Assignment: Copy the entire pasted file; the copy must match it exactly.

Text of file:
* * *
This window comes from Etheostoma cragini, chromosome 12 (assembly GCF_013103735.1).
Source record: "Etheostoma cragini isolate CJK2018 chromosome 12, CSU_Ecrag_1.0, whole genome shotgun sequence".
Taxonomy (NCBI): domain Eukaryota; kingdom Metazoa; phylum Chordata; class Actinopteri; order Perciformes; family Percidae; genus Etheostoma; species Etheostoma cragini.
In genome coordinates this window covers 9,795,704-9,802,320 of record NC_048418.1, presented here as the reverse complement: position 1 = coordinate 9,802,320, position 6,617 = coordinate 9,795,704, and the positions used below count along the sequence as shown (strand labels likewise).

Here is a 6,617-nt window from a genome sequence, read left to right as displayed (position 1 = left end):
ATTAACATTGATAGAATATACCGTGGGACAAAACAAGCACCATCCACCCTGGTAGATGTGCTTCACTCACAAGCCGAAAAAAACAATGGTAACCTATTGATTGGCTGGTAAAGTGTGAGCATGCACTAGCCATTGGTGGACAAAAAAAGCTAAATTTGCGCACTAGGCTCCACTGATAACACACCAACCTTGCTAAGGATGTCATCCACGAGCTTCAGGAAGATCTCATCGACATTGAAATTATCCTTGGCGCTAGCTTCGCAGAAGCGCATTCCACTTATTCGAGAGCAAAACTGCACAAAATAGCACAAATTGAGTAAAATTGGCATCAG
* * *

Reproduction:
This window comes from Etheostoma cragini, chromosome 12 (assembly GCF_013103735.1).
Source record: "Etheostoma cragini isolate CJK2018 chromosome 12, CSU_Ecrag_1.0, whole genome shotgun sequence".
Taxonomy (NCBI): domain Eukaryota; kingdom Metazoa; phylum Chordata; class Actinopteri; order Perciformes; family Percidae; genus Etheostoma; species Etheostoma cragini.
In genome coordinates this window covers 9,795,704-9,802,320 of record NC_048418.1, presented here as the reverse complement: position 1 = coordinate 9,802,320, position 6,617 = coordinate 9,795,704, and the positions used below count along the sequence as shown (strand labels likewise).

Here is a 6,617-nt window from a genome sequence, read left to right as displayed (position 1 = left end):
ATTAACATTGATAGAATATACCGTGGGACAAAACAAGCACCATCCACCCTGGTAGATGTGCTTCACTCACAAGCCGAAAAAAACAATGGTAACCTATTGATTGGCTGGTAAAGTGTGAGCATGCACTAGCCATTGGTGGACAAAAAAAGCTAAATTTGCGCACTAGGCTCCACTGATAACACACCAACCTTGCTAAGGATGTCATCCACGAGCTTCAGGAAGATCTCATCGACATTGAAATTATCCTTGGCGCTAGCTTCGCAGAAGCGCATTCCACTTATTCGAGAGCAAAACTGCACAAAATAGCACAAATTGAGTAAAATTGGCATCAG